"It's much too early," Biden said, calling himself "a great respecter of fate."
Surveying the state of the world's largest economy, Biden was optimistic.
He declared the Covid-19 pandemic in the United States "over" and predicted that his administration would tame inflation -- the main reason for his weak approval ratings and the reason Republicans believe they can take control of Congress in the upcoming November midterms.
"We're going to get control of inflation," he said.
Troops to Taiwan?
In another surprise moment, Biden once again appeared to challenge decades of US policy on Taiwan with a vow that he would send troops to defend the self-ruled island if China tried to invade.
"Yes," he said, adding that this would happen if there was "an unprecedented attack" -- possibly referring to something beyond the frequent saber rattling conducted by Chinese military forces around Taiwan.
While Washington does arm Taiwan, it has long maintained a policy of "strategic ambiguity" on whether it would intervene militarily if Beijing were to invade. The policy is designed to dissuade both China from invading and Taiwan from formally declaring independence.
The White House said that Biden's latest remarks did not indicate a change but Beijing condemned the comments on Monday during a daily foreign ministry press briefing.
"The US remarks... severely violate the important commitment the US made not to support Taiwan independence, and sends a seriously erroneous signal to Taiwanese separatist independence forces," spokesperson Mao Ning said.
However, Taiwan's Ministry of Foreign Affairs expressed its "sincere gratitude" for Biden's support.
"In the face of China's military expansion and provocative actions, our government will continue to strengthen self-defence capabilities to firmly resist the expansion and aggression of authoritarianism, and at the same time deepen the close Taiwan-US security partnership," the ministry said in a statement.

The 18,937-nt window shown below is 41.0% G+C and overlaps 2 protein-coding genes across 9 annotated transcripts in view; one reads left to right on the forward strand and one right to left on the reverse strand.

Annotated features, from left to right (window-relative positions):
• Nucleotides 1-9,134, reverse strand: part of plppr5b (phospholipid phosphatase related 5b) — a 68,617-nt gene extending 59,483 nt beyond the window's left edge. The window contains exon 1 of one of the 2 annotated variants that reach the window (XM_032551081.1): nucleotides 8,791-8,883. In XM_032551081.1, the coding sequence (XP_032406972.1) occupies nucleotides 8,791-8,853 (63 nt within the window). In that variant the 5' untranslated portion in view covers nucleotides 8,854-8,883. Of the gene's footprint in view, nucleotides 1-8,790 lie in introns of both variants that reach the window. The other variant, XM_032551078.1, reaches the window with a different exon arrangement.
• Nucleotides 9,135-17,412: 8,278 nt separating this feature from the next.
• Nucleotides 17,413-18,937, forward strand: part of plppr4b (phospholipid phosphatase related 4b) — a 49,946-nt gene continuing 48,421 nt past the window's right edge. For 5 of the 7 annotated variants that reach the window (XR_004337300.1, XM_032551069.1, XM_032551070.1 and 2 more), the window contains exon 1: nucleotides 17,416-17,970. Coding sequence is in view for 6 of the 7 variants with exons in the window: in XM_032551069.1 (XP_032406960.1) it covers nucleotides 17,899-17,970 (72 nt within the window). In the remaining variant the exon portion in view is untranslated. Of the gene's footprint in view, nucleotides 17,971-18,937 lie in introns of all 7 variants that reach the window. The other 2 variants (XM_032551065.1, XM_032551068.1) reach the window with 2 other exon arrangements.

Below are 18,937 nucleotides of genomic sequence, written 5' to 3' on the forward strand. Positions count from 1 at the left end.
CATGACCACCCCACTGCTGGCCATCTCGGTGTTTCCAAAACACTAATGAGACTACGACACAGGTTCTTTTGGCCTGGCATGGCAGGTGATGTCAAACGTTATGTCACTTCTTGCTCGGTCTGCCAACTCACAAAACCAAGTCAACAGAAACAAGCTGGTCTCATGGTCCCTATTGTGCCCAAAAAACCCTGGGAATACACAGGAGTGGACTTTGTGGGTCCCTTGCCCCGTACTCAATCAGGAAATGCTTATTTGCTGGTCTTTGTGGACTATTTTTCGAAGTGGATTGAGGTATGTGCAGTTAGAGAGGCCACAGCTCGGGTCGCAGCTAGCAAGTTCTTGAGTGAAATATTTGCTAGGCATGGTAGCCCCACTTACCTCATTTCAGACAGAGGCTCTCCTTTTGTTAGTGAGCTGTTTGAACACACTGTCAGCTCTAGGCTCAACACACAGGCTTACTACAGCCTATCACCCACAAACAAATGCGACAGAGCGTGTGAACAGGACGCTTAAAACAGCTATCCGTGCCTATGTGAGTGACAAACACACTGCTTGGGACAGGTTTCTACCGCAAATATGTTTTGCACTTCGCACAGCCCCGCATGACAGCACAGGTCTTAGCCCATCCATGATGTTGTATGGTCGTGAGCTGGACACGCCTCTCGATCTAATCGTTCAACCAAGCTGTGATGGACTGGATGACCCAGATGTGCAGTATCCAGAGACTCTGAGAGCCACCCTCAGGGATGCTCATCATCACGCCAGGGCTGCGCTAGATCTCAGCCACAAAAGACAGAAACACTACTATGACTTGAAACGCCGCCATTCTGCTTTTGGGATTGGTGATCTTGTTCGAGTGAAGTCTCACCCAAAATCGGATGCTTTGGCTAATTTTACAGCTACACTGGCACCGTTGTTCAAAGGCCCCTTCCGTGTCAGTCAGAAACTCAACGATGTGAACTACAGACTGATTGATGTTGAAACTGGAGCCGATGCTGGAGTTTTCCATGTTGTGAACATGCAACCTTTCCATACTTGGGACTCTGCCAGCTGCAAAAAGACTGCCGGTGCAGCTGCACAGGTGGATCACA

'Consequential' nuclear response
In another tough message to the United States' biggest economic and geopolitical rival, Biden said he had warned president Xi Jinping not to support Russia militarily in its invasion of Ukraine.
He said he told Xi that US and other foreign investment in China would be disrupted and to think otherwise would be "a gigantic mistake."
He also said that if Russian president Vladimir Putin uses nuclear or other non-conventional weapons against Ukraine the US response will be "consequential."
When asked what he would tell Putin if the Russian leader was mulling such a move, he said: "Don't. Don't. Don't."
Biden praised the Ukrainians for their gritty fight against the huge Russian invasion and said "they're defeating Russia."
Asked how to define victory for Kyiv, he said "winning the war in Ukraine is to get Russia out of Ukraine completely."
But given the scale of human suffering and destruction inflicted in resisting the Russian onslaught, "it's awful hard to count that as winning," he added.
'More to give'
Despite his poor ratings and polls showing Democrats likely to lose control of at least one chamber of Congress, Biden said he is upbeat.
Noting that employment is booming and the economy is strong, Biden said "we hope we can have, as they say, a soft landing."
On whether at his age he is physically and mentally able to continue in the gruelling job, Biden said: "watch me."
"It's a matter of, you know, that old expression -- 'the proof of the pudding is in the eating.'"
When asked his source of inspiration when times get tough, Biden mentioned his son Beau who died in 2015 but also his parents' exhortation to "just get up."
Biden said he had "a lot more to give."